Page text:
When the Scottish rock band Nazareth sang “Woke up this morning, my dog was dead,” presumably it was just a song. But sometimes, it’s real. In an episode of the podcast In the Dark: Coronavirus in the Delta we meet blues artist Watermelon Slim, a drawling septuagenarian and living, breathing piece of Americana who has suddenly lost his best friend. “He was an emotional genius,” Slim says of his beloved lab mix Pinot. “I really felt like I was coming home when he was here.”
In the Dark won a Peabody Award earlier this month for its second season, The Path Home, a true crime series on a man tried six times for the same crime. With its more recent six-part series Coronavirus in the Delta, the In the Dark producers and reporters follow the lives of Southerners living through the COVID-19 pandemic, among them nurses, athletes, pastors, prison inmates and, in the charismatic fourth episode, Watermelon Slim.
What begins as a phone call catching up on how the usually touring musician is dealing with the live-music lockdown evolves into a surprisingly poignant conversation surrounding his life, his murdered dog and his turnabout romantic aspirations. It’s a slice-of-life story with soul – call it a remedy for the blues.
In the Dark: Coronavirus in the Delta is one of three recommended podcasts that also include the popular This American Life and a new series from the actor Dennis Quaid, who chooses to spend his coronavirus downtime chatting with people like the wacky Gary Busey.
To be honest, I was only drawn to Dennis Quaid’s podcast because I had confused him with his gonzo older brother Randy Quaid. But, as it turns out, Dennis is interesting enough. Actually, The Big Easy actor fancies himself a Renaissance man, which is why he calls his interview series The Dennissance. And although Quaid isn’t as eccentric as his brother, last week’s guest Gary Busey is as nutty as a squirrel’s breakfast. Busey talks about past lives (he believes he fought at the Alamo), music (he once worked as Leon Russell’s drummer) and a motorcycle accident that left him with holes in his head and, he says, a changed brain. Sometimes Busey answers questions with “What?” So will the listener.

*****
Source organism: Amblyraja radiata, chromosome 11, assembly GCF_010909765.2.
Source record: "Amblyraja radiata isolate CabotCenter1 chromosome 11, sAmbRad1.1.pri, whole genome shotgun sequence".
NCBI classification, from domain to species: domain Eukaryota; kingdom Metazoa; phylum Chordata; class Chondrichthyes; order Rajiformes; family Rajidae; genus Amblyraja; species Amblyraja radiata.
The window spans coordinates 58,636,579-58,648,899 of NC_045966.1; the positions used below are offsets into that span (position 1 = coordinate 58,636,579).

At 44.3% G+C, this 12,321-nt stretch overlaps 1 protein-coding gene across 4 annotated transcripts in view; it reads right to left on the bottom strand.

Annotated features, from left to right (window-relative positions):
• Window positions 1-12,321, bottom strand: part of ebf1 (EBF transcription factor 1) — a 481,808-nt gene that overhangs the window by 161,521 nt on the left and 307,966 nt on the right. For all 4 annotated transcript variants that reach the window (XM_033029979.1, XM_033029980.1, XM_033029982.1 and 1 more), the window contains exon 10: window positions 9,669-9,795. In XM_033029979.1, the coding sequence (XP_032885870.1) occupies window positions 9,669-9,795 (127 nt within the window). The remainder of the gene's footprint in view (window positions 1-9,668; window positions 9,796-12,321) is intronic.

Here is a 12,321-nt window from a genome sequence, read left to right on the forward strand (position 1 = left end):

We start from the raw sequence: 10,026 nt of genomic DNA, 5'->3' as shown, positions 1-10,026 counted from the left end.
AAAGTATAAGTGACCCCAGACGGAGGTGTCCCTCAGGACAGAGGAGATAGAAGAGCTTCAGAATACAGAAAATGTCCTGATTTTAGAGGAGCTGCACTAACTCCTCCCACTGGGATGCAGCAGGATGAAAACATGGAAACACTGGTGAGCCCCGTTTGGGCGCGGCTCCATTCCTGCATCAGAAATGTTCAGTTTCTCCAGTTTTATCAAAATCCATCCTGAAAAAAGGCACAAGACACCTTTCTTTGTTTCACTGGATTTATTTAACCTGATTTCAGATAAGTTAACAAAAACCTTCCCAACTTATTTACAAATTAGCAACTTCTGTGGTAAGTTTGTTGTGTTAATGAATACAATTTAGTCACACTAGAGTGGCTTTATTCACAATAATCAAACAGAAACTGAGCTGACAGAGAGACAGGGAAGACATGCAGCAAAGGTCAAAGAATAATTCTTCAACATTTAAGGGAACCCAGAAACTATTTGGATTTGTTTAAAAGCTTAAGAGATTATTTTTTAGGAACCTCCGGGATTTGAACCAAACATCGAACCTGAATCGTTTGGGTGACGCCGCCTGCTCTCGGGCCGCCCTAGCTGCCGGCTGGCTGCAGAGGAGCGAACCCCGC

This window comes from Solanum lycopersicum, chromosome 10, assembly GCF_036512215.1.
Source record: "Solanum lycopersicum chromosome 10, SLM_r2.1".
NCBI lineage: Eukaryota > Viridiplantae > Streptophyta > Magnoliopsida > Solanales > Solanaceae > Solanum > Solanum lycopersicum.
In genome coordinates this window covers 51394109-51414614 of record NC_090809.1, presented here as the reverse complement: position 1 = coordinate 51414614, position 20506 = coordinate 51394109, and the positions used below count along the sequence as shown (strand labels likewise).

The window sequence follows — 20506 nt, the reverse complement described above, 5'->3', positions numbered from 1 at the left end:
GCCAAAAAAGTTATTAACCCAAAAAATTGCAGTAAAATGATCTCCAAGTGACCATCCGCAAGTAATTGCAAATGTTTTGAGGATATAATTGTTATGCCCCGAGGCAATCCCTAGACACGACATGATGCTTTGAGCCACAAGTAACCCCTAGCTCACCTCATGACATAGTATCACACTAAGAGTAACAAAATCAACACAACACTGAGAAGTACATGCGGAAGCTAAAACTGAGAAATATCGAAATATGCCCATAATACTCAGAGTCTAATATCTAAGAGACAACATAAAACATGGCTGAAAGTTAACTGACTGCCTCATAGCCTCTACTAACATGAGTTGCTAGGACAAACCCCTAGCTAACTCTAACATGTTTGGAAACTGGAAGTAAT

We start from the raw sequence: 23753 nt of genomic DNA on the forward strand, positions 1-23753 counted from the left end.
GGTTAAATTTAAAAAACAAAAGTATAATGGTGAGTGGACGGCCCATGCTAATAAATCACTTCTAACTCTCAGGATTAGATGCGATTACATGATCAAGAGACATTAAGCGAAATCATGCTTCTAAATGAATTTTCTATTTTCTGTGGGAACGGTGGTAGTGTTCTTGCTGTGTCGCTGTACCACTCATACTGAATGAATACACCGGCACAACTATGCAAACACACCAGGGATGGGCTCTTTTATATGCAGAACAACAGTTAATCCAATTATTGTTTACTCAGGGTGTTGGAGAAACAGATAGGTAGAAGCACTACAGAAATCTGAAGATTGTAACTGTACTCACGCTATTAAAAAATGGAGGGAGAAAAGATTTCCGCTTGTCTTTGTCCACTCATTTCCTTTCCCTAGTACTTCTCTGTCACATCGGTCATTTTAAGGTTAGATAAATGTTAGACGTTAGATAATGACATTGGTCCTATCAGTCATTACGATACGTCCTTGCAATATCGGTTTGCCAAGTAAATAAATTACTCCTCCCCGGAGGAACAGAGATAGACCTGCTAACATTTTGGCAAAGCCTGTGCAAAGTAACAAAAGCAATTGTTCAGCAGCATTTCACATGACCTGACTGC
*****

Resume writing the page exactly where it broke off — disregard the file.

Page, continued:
Blues songs, says singer-musician Watermelon Slim, are about one of three things: “work, relationships and death.” In a recent episode of In the Dark: Coronavirus in the Delta, Slim, who can out-Renaissance Dennis Quaid and who seems to have lived as many lives as Gary Busey (see above), talks to reporter Madeleine Baran about all of those things. Slim (born William P. Homans III, in 1949) has been a soldier in Vietnam, an anti-war activist, a truck driver and a watermelon farmer. As for death, his dog was shot to death a couple of years ago – he gets emotional when he talks about the senseless loss. As for relationships, he’s looking for a new kind of those. It’s a surprise revelation, and it’ll lift your heart to hear it.
A year ago This American Life told a story about an Amsterdam fire department beset by a macho, racist culture among its hose-holders. Because of the ongoing intensification of the Black Lives Matter movement, the 2019 episode, Burn it Down, was repeated this weekend. The parallels between the Dutch fire department and North American police forces are clear – in fact, it was the Amsterdam police chief who was brought in to change an archaic culture in which “angry white men” ruled fire houses as if their workplaces were their own castles. “All of us are going to act normal,” the incoming chief told his firefighters. Too much to ask for? Unsurprisingly, yes.
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